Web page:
3) We can start investing more in wraparound services. As local resettlement services get stretched with fewer staff we may need to provide more employment transition services. We already have the state's most experienced refugee job developer (Meggean Ward) working for us as our Operations and Training Director. If we can free up more of her time to provide job development services, our trainees will have better opportunities.
4) We’ll direct more efforts toward building relationships between refugees and their surrounding communities. Since almost all our employees are refugees we're uniquely positioned to do this, although we'll have to explore funding options. If more Americans (and politicians) were actual friends with a refugee they might respond to this executive order differently.
5) We'll press forward in our plans to grow our granola company. Even if we are working with fewer refugees, our product is intended as a simple invitation for people to get involved in issues of displacement. That is needed more than ever.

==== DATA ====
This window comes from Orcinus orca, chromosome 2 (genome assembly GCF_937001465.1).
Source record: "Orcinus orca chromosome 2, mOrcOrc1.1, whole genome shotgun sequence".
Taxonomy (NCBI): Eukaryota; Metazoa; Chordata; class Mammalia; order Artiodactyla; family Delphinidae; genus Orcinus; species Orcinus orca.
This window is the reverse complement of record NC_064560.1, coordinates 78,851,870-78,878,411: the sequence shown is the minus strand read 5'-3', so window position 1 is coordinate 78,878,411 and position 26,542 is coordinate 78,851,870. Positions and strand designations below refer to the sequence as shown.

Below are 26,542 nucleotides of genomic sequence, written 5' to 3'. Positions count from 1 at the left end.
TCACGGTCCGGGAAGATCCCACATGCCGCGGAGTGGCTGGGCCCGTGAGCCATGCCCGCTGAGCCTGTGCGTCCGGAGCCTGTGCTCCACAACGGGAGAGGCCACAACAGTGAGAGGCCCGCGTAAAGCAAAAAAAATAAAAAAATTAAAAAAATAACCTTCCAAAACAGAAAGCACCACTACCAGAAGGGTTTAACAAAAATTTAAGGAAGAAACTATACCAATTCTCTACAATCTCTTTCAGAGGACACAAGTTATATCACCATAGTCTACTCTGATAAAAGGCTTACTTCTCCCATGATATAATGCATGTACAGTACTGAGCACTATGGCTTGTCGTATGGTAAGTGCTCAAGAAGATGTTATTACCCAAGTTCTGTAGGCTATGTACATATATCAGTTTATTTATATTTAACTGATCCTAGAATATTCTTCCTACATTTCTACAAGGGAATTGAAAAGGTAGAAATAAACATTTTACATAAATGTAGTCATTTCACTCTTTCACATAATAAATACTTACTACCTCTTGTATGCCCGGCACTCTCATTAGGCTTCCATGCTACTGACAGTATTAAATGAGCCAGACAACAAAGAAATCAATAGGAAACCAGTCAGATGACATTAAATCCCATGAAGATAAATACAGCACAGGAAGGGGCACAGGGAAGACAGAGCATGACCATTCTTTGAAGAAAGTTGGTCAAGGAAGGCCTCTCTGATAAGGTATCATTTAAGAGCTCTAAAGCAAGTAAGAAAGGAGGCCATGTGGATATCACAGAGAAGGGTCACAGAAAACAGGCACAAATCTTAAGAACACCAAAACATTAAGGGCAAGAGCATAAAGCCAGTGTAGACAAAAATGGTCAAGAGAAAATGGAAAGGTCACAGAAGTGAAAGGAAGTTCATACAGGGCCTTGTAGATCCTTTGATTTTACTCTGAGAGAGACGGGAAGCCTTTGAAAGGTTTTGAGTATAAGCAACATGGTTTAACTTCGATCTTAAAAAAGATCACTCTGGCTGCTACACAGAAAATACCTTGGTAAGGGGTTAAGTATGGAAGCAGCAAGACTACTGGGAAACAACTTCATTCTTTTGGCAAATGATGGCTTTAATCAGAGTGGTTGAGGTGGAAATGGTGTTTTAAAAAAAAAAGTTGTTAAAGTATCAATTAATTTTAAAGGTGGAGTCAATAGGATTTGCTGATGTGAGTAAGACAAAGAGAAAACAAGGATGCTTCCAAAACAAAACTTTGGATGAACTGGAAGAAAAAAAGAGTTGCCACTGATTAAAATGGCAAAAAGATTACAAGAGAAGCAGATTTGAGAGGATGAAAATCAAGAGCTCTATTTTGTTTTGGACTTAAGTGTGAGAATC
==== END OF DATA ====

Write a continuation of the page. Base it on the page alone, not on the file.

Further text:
6) If over time we run out of refugees to employ, we'll just expand to hep others who need the dignity of entering the job market.
And how can you help? One simple thing is to just speak up to your state representatives. Please call their offices. Express your support for the refugee resettlement program and your opposition to this executive order. And especially if you are in a red state with a republican representative. (You can even send them a gift of some of our granola. I would love to be able to send some granola to every single person in congress. We could keep a list here of who we've covered if you'll order the gift.) But please take your five minutes to speak up and help prevent refugees from becoming a single party issue during a time when Democrats have little power.
And of course, keep buying our granola. Our goal is to make a difference with every bite you take--but we're going to need a lot of bites. We'll say more on this later, but you might consider leading a fundraising effort for us--we have granola kits to make that easy. And do stay tuned over the next couple months as we launch begin launching all our work in rebranding. It's going to be a busy winter and spring.
Thank you for being our partners and friends at this time on this journey as we work together to do things that matter and stay focused on the solid things.